Cloud has its place - as an encrypted off-site backup copy for the on-site NAS box dedicated for backup.

  3. Anonymous Coward
    Anonymous Coward

    Another question.

    What is the amount of bias against arm processors in the intel software?

  4. Headley_Grange Silver badge

    Macs can be problematic

    I bought a Buffalo NAS a few years ago only to find it wasn't compatible with MAC's AFP. Buffalo were unapologetic (Apple's fault for changing the protocol) and Apple had the same "we implemented the spec. correctly and the other 99.9% of the world is wrong" excuse it has for everything (e.g. iCal invites, mail attachments, etc). I managed to get it working by using a different file manager, but it's a bit of a pain.

    I also have a QNAP 410NAS. This has a time machine function which worked OK except that every few weeks I got an error message along the lines of "the time machine backup is corrupt and needs to be replaced". It was a pain because of the time it took to back up the 300GB of crap I've got and also because I lost backups. I bought a Time Capsule and gave up with NAS backups. The QNAP is also very slow. It takes about 20 mins to upload a ripped DVD on wired SMB and isn't much faster on FTP - which is way slower than the 25MB/s quoted. I'm not a tecchie, but my internet research blames either NAS OS or Mac OS or both. The NAS also doesn't cope very well with the Mac's attempts to write hidden files to shares when copying - so after 20 mins of trying to copy a DVD to a share it often comes back with a write error. FTP works OK (and makes me feel like an engineer again!).

    I must stress that, apart from the hidden file thing, these problems are a three or four years old, so might have been fixed by firmware updates. The message is that Mac owners need to do a bit of extra research before buying NAS.

    1. TeeCee Gold badge

      Re: Macs can be problematic

      Or, in other words, if you're a Mac user and don't buy the appropriate Apple product to go with it, a shitstorm of compatibility issues shall dog you to the end of your days.

      We all knew this anyway....

    2. Paul Crawford Silver badge

      Re: Macs can be problematic

      If you are not using the NAS for sharing (i.e. it is a backup copy and/or space for keeping very large files) then try to use it as an iSCSI target, and then have the block storage formatted in Apple's own file system. That way the (stupid IMHO) use of alternate data streams for photo metadata, etc, are all supported.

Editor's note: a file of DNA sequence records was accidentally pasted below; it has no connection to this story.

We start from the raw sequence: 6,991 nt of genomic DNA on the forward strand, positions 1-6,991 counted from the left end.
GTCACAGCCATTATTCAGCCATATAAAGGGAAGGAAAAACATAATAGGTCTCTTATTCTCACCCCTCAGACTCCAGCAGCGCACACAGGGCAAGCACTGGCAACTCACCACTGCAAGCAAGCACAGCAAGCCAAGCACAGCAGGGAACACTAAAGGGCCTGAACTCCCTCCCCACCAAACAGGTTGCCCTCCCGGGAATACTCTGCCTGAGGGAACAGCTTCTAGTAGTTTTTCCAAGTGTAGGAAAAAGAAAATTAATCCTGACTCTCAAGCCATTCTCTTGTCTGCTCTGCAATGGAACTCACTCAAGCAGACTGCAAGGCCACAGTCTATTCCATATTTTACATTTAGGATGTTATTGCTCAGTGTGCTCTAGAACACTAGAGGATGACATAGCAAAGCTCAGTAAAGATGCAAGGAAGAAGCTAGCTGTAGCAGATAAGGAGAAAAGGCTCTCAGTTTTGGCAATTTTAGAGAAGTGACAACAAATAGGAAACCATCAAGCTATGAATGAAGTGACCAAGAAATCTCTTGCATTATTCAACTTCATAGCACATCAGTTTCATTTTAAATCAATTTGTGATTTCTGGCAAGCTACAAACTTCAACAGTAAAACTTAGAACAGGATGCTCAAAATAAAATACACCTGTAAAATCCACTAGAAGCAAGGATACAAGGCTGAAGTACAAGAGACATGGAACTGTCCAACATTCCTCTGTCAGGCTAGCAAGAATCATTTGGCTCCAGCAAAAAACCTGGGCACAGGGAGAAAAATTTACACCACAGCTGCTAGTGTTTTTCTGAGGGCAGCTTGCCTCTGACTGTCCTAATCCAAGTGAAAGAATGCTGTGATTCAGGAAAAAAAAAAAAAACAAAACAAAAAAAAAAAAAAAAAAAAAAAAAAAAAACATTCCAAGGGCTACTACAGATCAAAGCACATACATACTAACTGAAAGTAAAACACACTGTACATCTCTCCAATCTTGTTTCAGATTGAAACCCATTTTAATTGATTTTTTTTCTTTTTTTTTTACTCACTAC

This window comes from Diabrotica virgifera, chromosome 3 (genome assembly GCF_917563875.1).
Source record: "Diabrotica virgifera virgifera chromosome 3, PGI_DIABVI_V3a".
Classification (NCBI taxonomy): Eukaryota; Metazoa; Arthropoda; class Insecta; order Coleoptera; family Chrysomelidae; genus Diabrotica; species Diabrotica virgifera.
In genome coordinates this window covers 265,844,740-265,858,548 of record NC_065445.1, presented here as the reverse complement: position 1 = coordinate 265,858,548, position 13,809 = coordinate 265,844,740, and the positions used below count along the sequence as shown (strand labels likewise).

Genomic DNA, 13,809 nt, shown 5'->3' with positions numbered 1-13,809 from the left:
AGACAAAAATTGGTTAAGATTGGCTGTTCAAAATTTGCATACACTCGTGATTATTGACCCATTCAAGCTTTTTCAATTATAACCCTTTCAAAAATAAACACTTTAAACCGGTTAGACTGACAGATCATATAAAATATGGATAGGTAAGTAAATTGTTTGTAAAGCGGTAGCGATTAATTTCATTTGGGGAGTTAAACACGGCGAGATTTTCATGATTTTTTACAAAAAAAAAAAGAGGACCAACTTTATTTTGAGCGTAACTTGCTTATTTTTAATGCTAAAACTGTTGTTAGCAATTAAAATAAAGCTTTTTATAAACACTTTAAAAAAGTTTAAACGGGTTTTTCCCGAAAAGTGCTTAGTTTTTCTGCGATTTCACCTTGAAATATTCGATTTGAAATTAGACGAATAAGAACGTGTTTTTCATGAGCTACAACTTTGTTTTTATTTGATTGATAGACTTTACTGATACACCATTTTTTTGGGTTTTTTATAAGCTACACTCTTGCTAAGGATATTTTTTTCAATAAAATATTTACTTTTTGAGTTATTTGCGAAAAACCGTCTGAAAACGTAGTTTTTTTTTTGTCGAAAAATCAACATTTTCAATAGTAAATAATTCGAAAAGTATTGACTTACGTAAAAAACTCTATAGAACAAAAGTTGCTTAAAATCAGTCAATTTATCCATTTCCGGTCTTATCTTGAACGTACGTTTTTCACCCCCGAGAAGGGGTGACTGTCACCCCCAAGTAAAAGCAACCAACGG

Down side is the extra faffing to get that running and that you can't really access those files on any other machine.

      1. Headley_Grange Silver badge

        Re: iSCSI

        Hmmm. That's some research to save for those long dark teatimes between contracts. Thanks.

      2. Norphy

        Re: Macs can be problematic

        iSCSI would be a nice idea but there is no iSCSI initiator baked into OS X and all of the third party ones cost :(

        1. Anonymous Coward
          Anonymous Coward

          Re: Macs can be problematic

          I really can't say (no Mac yet) but shouldn't you be able to drop down to the (FreeBSD) shell and set up iSCSI initiator there. Come to think about it, if I knew this I'd charge too. ;-).

          1. Anonymous Coward
            Anonymous Coward

            Re: Macs can be problematic

            Mac OS isn't FreeBSD - even if it does have some parts which were derived from FreeBSD.



            And FreeBSD didn't get a native iSCSI initiator until very recently (10.0), although there were userspace options before then.


    3. rcp27

      Re: Macs can be problematic

      It's worth noting that the "a few years ago" point is important: from 10.9 onwards, Apple has adopted SMB2 as its default file sharing protocol (it still supports AFP, but it is no longer the default option).

    4. Dan 55 Silver badge

      Re: Macs can be problematic

      Apple has moved over to SMB for everything except network Time Machine backups now in their latest OSes. Although their SMB implementation isn't perfect either, however they can't use that excuse any more. Instead you just hit a wall of silence until the next OS upgrade and hope they've done it better.